Editor’s Message by Lucien Ellington
I hope everyone enjoyed a peaceful and joyous holiday season. “What Should We Know About Asia?” is particularly meaningful for two reasons. The special section topic, while always an appropriate question, has never been the specific focus of an EAA special section, and, even though unplanned when the decision was made to address this particular theme, the winter 2018 special section title was the perfect place to celebrate the twentieth anniversary of the National Consortium for Teaching about Asia (NCTA). For those not familiar with NCTA it is the most effective, long-term US collaborative effort to improve elementary and secondary school teacher and student knowledge of East Asia ever created. Anyone who teaches Asia should immensely benefit from reading the contributions of outstanding professors and teachers who’ve been involved in NCTA programs. All NCTA-related contributors deserve accolades.
However, without the efforts of Lynn Parisi, Director of the Program for Teaching East Asia (University of Colorado Boulder), this issue’s special focus on NCTA would not have occurred. Lynn, who is also a National Co-Director of NCTA, conceptualized the idea of a substantive anniversary tribute appearing in this issue, and worked extensively with our office in planning the NCTA segment at every stage, including reviewing many manuscripts. The TEA provided support for AAS to help to defray the costs of this expanded issue. One could not ask for a better collaborator than Lynn. At least seven features and seven teaching resources in this issue are the work of authors who’ve been involved in NCTA.
The first four features in the special section focus upon more general but critical topics. The Freeman Foundation has been a major force in education about East Asia and the interview with President Graeme Freeman provides readers with both a retrospective look at the foundation’s activities and gives a sense of current and future high priorities. Kristin Stapleton’s “Fiction: A Passport to the Asian Past” is an engaging, compelling, and practical case for always integrating literature into history courses. Jeffrey Richey in “My Students and Asia: Then and Now” reflects upon how at his institution, Berea College, the demographics, interests, and outlooks of students interested in Asia have changed in his approximately two-decade career. Jeffrey welcomes comments and responses. Kyle Greenwalt, Jenifer Pippin, and Ethan Segal in “Collaboration and Plenty: Supporting Teachers’ Learning (and Unlearning) about East Asia” describe their high-quality approach to Asian professional development that builds and celebrates teacher virtues.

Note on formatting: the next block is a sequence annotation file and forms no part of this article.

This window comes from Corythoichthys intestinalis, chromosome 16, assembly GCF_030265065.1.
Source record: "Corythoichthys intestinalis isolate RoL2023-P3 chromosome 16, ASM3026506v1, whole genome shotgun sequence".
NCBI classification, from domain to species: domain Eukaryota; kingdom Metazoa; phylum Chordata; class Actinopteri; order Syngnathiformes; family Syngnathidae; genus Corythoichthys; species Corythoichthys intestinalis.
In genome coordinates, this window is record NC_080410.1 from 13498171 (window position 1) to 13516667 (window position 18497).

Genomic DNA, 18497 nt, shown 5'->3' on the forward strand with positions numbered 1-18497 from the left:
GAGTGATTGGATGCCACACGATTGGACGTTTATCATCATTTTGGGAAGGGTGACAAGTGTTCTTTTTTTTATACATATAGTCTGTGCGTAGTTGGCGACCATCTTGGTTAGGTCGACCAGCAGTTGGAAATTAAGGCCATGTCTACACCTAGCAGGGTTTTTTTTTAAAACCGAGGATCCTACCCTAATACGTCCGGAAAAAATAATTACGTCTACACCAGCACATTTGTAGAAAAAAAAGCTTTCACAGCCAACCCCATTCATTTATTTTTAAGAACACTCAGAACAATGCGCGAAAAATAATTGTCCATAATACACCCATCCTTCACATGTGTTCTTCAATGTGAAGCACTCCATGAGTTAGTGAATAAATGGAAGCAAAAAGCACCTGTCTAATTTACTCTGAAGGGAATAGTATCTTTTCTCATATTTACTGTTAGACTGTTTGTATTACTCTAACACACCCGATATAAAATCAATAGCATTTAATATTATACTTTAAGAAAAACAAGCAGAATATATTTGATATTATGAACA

The focus of the next four features is more country- and globally-specific. Maura Cunningham and Jeffrey Wasserstrom’s “China and a New Era: The Latest Twist in an Enduring Pattern?” uses China as an illustrative case study that teaching history is messy but more genuine if instructors focus not just upon beginnings and ends of historical periods, but upon their continuities as well. Paul Dunscomb in “The Reign of Emperor Akihito, 1989-2019: A History in Five Key Words” gives readers a vivid sense of the considerable turmoil and disasters, also the resiliency that marked the Heisei era. Shelton Woods’s “Việt Nam in the Twenty-First Century: The Unbreakable Bamboo” is an ideal general introduction to Việt Nam with an emphasis upon economic, educational, social, and international events since the end of the American war. Andrew McGreevy’s feature article “Will China Lead the World by Land and Sea?” is a basic introductory primer on China’s potentially highly significant Belt and Road Initiative. Survey world history and literature instructors should not miss Yue Zhang’s “Bringing Traditional Chinese Culture to Life” that appears in the online supplements for this issue.
Seven outstanding NCTA master teachers contribute a wide variety of teaching resource essays (TREs); examples of topics include critical thinking and Japanese history, China in Africa, contemporary controversies in maritime East Asia, and teaching East Asia with GIS. This issue and online supplement also include an outstanding “Digital Asia” column, an interview with the 2018 Franklin R. Buchanan prizewinner with an accompanying review of the prizewinning book, a TRE on teaching the 1947 Partition of British India, and a film review of Above the Drowning Sea.
The spring 2019 special section is “Schools in Asia.” The fall 2019 special section is “Entrepreneurship in Asia” and the deadline for initial receipt of manuscripts is April 20, 2019. The winter 2019 special section is “Asian Literature in the Humanities and Social Sciences,” and the deadline for initial receipt of manuscripts is August 20, 2010. Nonthematic manuscripts are also considered for each issue. Please visit the EAA website for author guidelines before submitting a manuscript.
Check out the EAA online archive for free access to over 1,500 articles from the journal, visit the EAA page at our website to purchase a print subscription (discount available to AAS members), and follow the journal on Facebook and Twitter for regular updates.